Keywords: Global competitiveness;Italy;Exports;Productivity;Labor costs;Italy, competitiveness, exports, shift share analysis, CMSA
    Date: 2014–05–09
  10. By: Mickael Benaim; Jean-Alain Héraud; Valérie Mérindol; Jean-Paul Villette
    Abstract: The diversity of European regions in terms of R&D and of absorptive capacities has been extensively investigated but without taking into account all dimensions of the regional innovation systems. Even though the variety of connections is a source of constraints and opportunities for the development of territories, few analytical contributions have been devoted so far to this subject and to the implications for regional public policies. This article aims at contributing to the analysis of regional research and innovation systems. It focuses on the different types of scientific connectivity present at local to global levels, and proposes a typology of European regions based on co-publication statistics. It links this characterization of European regions with regional policy issues and discusses the relevance of these measures. The typology of scientific connectivity produces new maps of European regions, and challenges the classical R&D point of view about regional systems.
    Keywords: European regions, global-local connectivity, regional public policy, absorptive capacity, scientific activities.
    JEL: O18 O31 R11 R58
    Date: 2014
  11. By: Bartha, Zoltán; S. Gubik, Andrea
    Abstract: The chapter offers an institutional approach to the issue of international business competitiveness. It is assumed that the micro-level, business-oriented factors of competitiveness are influenced by macro-level and institutional factors. These institutional factors can be analysed with the FOI model developed at the University of Miskolc by the Institute of Economic Theory.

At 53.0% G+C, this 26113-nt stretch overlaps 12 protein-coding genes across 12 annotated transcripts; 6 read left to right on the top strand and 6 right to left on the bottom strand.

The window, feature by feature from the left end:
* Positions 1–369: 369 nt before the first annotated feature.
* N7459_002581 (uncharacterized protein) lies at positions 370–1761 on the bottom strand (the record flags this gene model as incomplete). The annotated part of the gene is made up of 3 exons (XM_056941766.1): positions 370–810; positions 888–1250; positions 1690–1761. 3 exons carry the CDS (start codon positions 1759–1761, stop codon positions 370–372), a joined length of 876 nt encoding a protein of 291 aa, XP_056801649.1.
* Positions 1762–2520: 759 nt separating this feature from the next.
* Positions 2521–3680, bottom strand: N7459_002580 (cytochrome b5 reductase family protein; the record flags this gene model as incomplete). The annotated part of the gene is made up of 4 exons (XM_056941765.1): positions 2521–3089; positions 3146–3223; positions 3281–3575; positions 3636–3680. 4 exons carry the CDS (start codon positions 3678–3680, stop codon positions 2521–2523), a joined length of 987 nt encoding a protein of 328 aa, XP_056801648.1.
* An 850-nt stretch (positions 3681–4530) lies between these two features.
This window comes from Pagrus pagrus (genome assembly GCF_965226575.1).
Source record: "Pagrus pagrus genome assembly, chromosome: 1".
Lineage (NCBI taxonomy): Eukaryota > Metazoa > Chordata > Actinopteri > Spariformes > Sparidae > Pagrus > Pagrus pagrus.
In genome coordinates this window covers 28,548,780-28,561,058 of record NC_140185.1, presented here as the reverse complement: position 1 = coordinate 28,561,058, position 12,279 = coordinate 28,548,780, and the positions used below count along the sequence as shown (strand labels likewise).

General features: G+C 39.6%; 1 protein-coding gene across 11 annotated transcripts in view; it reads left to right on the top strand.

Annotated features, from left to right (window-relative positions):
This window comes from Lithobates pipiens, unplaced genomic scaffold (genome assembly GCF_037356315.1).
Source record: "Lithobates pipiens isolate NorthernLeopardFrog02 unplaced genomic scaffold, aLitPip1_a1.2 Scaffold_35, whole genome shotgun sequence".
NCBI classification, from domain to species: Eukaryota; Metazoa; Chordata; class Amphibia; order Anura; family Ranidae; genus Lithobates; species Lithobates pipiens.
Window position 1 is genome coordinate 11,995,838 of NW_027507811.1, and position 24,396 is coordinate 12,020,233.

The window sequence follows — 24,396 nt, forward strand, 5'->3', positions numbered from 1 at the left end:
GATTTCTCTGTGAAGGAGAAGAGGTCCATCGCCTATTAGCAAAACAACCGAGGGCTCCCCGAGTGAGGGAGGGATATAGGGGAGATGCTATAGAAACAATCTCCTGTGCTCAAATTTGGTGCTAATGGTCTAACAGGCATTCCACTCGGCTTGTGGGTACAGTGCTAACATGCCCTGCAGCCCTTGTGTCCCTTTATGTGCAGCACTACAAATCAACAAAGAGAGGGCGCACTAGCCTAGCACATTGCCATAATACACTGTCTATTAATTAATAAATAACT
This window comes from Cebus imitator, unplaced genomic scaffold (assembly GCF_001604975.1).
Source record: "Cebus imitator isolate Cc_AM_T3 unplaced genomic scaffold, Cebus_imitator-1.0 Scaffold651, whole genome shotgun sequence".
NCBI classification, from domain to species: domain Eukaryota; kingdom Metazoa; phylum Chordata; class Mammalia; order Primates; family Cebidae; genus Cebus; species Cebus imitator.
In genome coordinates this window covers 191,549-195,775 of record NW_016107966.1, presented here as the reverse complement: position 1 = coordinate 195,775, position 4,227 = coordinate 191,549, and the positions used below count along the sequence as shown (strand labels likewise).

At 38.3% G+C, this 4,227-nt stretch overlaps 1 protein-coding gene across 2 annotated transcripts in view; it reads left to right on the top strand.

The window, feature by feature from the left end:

Keywords: FOI model, Visegrad countries, institutional factors
    JEL: E61 O21 P52
    Date: 2014–03–04
  12. By: Anabel Marin (Centro de Investigaciones para la Transformación (Cenit), Argentina); Lilia Stubrin (Centro de Investigaciones para la Transformación (Cenit), Argentina); Patrick van Zwanenberg (Centro de Investigaciones para la Transformación (Cenit), Argentina)
    Keywords: Agricultural biology, seed industry, technological capabilities, directions of innovation, catch up, Argentina
    Date: 2014–06
  13. By: Corrado, Carol (The Conference Board); Haskel, Jonathan (Imperial College London); Jona-Lasinio, Cecilia (ISTAT, Rome)
    Abstract: This paper looks at the channels through which intangible assets affect productivity. The econometric analysis exploits a new dataset on intangible investment (INTAN-Invest) in conjunction with EUKLEMS productivity estimates for 10 EU member states from 1998 to 2007. We find that (a) the marginal impact of ICT capital is higher when it is complemented with intangible capital, and (b) non-R&D intangible capital has a higher estimated output elasticity than its conventionally-calculated factor share. These findings suggest investments in knowledge-based capital, i.e., intangible capital, produce productivity growth spillovers via mechanisms beyond those previously established for R&D.